The last victim is Constance Decimer, with 160 tons of arms and munitions with much gold and the return of cargo cotton, which attempted to avoid the SS Georgiana Ship wreckage with Captain Stewert in control (ibid.). The ships crashed into the Georgiana(ibid.). Unfortunately, the Bosun, who served for Captain Stewart, was attempting to save gold and documents inside a heavy chest for Captain Stewart with “swirling water” sweeping them out, as the Bosun became the only death out of every four wrecks 640 yards south of the Georgiana (ibid.). Despite having three infamous crashes after the civil war, there is no record of findings for the steamer, but a nuisance to people who does not tell how much treasure and history would be lost if it were not for Dr.Spence’s efforts to discover SS Georgiana Ship (ibid.).

Wrecks of the Georgiana & Mary Bowers (Spence, Wrecks of the Georgiana & Mary Bowers 2011 5_Wrecks of Georgiana & Mary Bowers _©Edward Lee Spence)

The process of finding Georgiana and its present day

The funny fact about finding the shipwrecks that are fortunately not removed thanks to Dr Spence discovering through fishermen that caught something in their nets (Spence, 1995). With three remaining ships found on the same day, their discovery saved all of them with the SS Georgiana Ship filled with sea fans and living corals (ibid.). There is some effort to pull many artefacts, with millions of them ranging from “extremely rare cannons and cannon balls to glass buttons and tiny sewing pins” (ibid.). The main interest comes to the Georgiana, not all the other ships. Fast forward to the present day, the ship remains this day for the Georgiana (Darling, 2022). Leonard (2014) is to show the fact that there are deteriorating woods of the Georgiana, although the deck with some of the main structures remains intact. Time is running out as Georgiana can one day disappear.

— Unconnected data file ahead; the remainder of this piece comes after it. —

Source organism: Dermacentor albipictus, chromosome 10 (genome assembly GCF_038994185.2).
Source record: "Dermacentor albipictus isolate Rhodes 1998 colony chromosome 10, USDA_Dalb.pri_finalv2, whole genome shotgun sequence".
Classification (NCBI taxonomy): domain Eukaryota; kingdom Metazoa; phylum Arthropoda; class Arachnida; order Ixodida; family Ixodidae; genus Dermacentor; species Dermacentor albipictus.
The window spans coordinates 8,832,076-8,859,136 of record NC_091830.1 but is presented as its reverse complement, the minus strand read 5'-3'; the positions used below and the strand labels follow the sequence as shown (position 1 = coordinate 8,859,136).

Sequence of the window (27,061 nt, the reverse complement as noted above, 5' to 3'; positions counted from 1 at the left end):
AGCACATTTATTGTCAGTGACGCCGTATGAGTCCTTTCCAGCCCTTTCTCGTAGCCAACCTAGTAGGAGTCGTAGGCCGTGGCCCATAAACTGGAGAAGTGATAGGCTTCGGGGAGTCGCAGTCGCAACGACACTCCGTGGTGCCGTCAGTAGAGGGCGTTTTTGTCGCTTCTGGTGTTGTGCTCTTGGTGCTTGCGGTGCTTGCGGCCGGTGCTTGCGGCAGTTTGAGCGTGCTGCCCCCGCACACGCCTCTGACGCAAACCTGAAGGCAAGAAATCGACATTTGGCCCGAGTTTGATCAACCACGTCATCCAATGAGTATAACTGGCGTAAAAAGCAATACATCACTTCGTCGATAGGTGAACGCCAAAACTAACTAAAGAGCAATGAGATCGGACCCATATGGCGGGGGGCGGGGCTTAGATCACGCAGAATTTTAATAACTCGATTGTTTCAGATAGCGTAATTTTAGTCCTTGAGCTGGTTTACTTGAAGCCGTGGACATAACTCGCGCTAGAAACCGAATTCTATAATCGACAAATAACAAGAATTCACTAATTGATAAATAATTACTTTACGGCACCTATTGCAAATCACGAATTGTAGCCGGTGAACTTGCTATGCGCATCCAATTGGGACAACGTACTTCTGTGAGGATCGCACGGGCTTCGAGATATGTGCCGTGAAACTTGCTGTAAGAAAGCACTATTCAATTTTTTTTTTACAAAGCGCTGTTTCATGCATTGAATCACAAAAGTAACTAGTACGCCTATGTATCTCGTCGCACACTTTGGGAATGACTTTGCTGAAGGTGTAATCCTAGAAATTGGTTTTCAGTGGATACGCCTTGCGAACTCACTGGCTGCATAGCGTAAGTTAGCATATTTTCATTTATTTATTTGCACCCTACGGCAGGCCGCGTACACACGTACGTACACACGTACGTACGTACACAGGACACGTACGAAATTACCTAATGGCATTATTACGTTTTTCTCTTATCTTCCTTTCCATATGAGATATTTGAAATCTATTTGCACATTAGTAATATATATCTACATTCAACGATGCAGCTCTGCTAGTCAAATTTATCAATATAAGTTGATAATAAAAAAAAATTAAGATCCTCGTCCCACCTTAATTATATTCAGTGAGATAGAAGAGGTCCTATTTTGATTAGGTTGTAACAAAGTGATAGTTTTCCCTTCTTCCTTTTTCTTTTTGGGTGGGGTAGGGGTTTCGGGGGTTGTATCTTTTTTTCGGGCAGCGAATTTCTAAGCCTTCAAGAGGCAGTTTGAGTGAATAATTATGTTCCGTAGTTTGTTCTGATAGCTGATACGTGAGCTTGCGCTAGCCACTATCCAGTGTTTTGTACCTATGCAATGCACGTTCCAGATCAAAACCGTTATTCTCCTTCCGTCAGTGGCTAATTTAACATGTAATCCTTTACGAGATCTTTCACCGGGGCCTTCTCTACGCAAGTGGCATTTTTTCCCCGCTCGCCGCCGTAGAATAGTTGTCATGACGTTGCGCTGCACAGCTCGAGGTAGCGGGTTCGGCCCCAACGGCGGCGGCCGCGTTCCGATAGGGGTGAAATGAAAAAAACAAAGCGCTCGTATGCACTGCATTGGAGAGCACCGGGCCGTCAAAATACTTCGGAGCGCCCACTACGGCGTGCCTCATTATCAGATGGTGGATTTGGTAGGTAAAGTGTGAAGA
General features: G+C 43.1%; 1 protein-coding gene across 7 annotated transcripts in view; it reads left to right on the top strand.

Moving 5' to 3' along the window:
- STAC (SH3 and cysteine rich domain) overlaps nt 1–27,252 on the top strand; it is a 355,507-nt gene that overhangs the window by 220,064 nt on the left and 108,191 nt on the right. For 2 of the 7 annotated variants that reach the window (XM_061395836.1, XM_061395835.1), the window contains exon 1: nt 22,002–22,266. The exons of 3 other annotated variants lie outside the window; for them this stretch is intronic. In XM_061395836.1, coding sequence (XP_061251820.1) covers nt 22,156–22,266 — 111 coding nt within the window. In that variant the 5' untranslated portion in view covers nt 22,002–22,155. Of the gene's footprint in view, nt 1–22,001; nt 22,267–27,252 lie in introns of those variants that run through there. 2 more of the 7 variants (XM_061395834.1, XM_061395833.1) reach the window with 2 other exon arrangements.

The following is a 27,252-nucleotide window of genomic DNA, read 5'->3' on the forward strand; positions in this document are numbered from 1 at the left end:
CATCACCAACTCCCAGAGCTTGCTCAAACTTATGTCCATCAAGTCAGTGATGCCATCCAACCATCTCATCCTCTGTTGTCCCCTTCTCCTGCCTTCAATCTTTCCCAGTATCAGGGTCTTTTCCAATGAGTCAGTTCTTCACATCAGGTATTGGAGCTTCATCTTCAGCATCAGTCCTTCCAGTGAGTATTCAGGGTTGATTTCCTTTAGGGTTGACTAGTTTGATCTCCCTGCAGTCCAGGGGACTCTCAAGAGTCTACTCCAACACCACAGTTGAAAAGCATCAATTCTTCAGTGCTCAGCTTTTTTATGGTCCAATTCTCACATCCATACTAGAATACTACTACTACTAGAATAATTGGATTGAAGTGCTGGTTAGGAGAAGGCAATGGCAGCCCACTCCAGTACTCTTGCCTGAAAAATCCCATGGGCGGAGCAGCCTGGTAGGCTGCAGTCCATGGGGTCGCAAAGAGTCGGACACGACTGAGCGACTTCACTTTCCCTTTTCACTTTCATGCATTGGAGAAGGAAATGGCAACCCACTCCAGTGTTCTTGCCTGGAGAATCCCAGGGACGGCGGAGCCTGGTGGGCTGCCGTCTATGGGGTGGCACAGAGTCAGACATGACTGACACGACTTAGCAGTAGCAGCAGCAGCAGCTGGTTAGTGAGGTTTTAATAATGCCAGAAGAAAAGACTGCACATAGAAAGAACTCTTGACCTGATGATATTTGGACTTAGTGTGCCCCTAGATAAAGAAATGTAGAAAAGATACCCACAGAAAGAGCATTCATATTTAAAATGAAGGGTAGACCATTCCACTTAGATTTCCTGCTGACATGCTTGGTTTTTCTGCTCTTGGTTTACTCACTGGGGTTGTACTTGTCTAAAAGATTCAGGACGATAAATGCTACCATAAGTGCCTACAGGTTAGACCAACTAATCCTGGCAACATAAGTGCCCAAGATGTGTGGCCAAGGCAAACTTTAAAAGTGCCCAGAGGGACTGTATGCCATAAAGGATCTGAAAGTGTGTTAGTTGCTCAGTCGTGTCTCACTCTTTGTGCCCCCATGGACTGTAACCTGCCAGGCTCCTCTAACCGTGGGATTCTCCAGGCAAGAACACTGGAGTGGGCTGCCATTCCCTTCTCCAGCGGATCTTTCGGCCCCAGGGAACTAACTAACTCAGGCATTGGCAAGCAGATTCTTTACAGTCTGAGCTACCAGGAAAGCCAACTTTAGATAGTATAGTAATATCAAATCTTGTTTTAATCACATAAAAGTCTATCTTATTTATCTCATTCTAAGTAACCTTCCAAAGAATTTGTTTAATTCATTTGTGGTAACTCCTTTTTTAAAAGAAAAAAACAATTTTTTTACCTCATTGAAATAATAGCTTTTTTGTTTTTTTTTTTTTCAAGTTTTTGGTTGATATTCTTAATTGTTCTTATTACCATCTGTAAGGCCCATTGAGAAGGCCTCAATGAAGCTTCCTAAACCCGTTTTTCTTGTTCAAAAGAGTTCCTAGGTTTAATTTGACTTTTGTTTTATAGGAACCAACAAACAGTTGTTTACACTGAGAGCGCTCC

Legacy of SS Georgiana Ship

While there has been a process to have many artefacts on SS Georgiana Ship, there are more questions about the ship’s future that must avoid its demise. Should it be left the way it is as a beautiful landmark? Should they salvage the ship as Dr Spence admired the beautiful corals and natural scaping with Georgiana? Should there be more research on the steamer? There must be a balanced perspective to preserve the history that will hold the ship’s legacy in the ground. The sunken steamer plagued three steamboat victims. Why not continue the exciting story of the Georgiana for the future generation to look at the ship’s history without being lost in time?